The Gifted
way. He would zip forward like a blur and then back like a blur. He
didn’t ever seem to get tired. One time he came too near me as he
ran past and tore a piece off the side of my pants. “Ah,” I said.
“Watch it.”
    The small dog whimpered, panted and looked up
while wagging his tail.
    “Han?” I said before we opened the door. I
leaned down and instantly the dog was under my hand. I stroked him
a few times. “We have to give this little guy a name.”
    “Hayasa,” said Han.
    “You sneezed,” I said.
    He looked confused. “No, his name should be
    “What’s that mean?”
    “It's the Japanese word for speed,” said
    “Good name. What do you think Hayasa?” He
panted happily at my side.
    I turned to Han. “Han, I just realized I’ve
been trying to lead again. I’m not really a leader though. The
general made sure I knew that before we left.”
    “Andy,” said Han. “I trust you. Everything is
good so far.”
    “But I don’t really know what I’m doing. I
have no training.”
    “Hey, we’re in a place we’ve never been,
surrounded by kids with gifts no one has ever heard of. I will
follow you.”
    I didn’t know how to argue with this. “Okay,”
I said and straightened up. “Here we go.”
    I opened the door, which squeaked as it
opened, and paused, noticing how quiet it was. I remembered Abe
mentioning this would be the first executions. Maybe they didn't
usually have prisoners either. But then I remembered that they did
have Brock recently. Maybe there were others down here too. We
stopped for a few seconds and listened. Just the sound of soft paws
racing back and forth as Hayasa scurried here and there.
    I heard someone talking, a girl’s voice.
Walking cautiously in that direction, I noticed the dark, dingy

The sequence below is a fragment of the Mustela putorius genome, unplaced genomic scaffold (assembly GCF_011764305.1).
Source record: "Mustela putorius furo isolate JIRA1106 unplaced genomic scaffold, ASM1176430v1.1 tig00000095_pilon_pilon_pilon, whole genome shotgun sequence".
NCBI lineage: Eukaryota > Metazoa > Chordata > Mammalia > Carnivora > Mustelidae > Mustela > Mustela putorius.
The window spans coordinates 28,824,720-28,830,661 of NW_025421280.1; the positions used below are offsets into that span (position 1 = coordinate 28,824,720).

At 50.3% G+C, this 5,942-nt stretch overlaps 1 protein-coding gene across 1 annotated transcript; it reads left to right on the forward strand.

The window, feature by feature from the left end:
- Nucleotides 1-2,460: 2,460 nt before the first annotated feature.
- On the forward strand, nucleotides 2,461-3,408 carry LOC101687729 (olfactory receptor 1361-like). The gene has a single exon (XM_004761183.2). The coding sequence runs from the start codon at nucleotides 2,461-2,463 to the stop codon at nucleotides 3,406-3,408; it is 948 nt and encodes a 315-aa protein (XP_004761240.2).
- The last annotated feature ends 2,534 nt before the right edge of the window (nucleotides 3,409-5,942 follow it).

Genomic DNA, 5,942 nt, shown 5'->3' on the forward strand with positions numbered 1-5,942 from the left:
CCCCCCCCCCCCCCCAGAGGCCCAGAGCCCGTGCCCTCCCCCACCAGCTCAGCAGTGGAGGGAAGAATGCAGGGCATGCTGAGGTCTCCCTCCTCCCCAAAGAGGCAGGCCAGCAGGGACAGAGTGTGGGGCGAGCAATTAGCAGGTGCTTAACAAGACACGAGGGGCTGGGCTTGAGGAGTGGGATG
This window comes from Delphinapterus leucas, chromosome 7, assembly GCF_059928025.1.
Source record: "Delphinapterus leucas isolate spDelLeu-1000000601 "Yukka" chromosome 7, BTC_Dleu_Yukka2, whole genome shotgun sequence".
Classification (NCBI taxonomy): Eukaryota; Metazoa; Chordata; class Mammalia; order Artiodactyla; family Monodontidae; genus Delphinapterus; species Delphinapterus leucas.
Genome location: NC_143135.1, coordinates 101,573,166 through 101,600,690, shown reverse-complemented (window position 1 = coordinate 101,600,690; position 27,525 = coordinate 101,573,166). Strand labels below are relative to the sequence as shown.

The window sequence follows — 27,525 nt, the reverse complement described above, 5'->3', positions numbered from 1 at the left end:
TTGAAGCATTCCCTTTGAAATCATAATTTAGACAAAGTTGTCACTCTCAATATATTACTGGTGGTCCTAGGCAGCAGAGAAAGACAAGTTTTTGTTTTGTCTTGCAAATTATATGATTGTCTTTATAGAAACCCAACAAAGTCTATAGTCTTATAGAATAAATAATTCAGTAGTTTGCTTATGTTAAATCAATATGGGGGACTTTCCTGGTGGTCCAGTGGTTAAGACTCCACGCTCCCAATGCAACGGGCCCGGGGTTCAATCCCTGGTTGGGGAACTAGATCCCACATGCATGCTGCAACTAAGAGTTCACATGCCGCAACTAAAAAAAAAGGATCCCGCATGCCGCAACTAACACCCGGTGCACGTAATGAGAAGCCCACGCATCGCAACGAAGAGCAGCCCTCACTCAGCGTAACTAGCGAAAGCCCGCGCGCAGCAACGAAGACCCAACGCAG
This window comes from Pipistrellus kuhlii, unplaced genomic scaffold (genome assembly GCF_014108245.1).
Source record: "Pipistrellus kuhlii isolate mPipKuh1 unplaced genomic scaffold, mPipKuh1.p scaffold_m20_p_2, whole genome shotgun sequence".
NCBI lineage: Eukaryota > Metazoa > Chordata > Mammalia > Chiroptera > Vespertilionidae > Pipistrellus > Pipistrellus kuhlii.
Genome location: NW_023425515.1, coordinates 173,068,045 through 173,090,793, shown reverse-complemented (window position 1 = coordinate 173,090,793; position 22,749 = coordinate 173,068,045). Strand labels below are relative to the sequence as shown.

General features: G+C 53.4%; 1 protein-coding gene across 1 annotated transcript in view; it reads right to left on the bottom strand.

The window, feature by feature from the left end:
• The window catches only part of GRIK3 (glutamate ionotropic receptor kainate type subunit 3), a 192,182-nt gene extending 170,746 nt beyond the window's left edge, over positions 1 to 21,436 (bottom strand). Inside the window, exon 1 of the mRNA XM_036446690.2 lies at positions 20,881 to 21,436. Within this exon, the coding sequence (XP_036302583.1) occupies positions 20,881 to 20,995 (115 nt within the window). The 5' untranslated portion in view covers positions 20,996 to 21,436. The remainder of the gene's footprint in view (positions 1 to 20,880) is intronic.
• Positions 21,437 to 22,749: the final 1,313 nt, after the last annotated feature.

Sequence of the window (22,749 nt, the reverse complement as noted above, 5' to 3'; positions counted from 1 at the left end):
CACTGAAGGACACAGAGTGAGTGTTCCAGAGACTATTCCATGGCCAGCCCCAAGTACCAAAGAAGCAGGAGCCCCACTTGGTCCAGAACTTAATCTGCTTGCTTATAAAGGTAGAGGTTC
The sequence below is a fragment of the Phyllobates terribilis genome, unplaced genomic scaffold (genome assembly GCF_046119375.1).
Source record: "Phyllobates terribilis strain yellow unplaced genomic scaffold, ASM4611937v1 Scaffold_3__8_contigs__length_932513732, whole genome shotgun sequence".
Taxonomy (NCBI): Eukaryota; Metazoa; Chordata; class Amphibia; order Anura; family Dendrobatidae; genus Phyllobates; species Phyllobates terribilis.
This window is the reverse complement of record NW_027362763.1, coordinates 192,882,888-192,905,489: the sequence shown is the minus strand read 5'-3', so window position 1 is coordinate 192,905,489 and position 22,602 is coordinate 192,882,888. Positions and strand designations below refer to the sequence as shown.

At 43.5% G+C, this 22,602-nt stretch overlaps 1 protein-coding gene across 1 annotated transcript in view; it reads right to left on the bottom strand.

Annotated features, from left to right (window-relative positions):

looking stonework of the walls. It looked very old. I thought, How could this place be that old? I thought the school
was relatively new.
    As we neared the sound, the talking stopped.
It was dead silent, but we crept nearer to where I now saw was the
door to a cell. At the top of the door was a small window with
bars. I whispered, “Tracy?”
    “It's them!” she said excitedly.
    “Tracy,” I said. “Is Guido with you?”
    “He's right here!” she said, “We’ve just been
talking about what to do.”
    “Great,” I said. “Now if we can only get you
out of there!” The door looked to be made of solid steel.
Impossible to break down.
    A loud bang rang out! I hit the floor,
thankful they missed with their first bullet. Looking up, I saw a
dog-sized hole in front of me through the door and Tracy was
petting Hayasa. It occurred to me that Hayasa had again run right
through a door. I was liking our new dog more and more.
    “Okay,” I said. “Problem solved. I hope no
one heard that.”
    Tracy and Guido crawled through the door,
careful to keep away from the sharp jagged pieces of metal that
stuck out here and there. “Some dog,” said Tracy.
    “Yeah,” I said. “Some dog.”
    “Where can I get me one of those?” said
    “Now what do we do?” Tracy asked me. Of
course, they always asked me.
    “Let's go back the way we came.” Everyone
followed me back to the stairs when I realized maybe they shouldn’t
be following me. Maybe I was endangering them. When we got to the
door of the stairs I heard people running down on the other
    I started to panic. “There’s another door
over there!” said Tracy. “But I don’t know where it goes.”
    “Away from them!” I yelled as we raced down
the hall and opened the door. Inside was another good-sized room.
When I opened the door at first I couldn't see because it was so
    “What's all this light for?” I said.
    “The better to shoot you with,” said a
commanding voice. It was the voice of Abe. “We have been waiting
for you.” As soon as I could see, it was clear there were about a
dozen men and all of them with guns.
    “I'm having a bad

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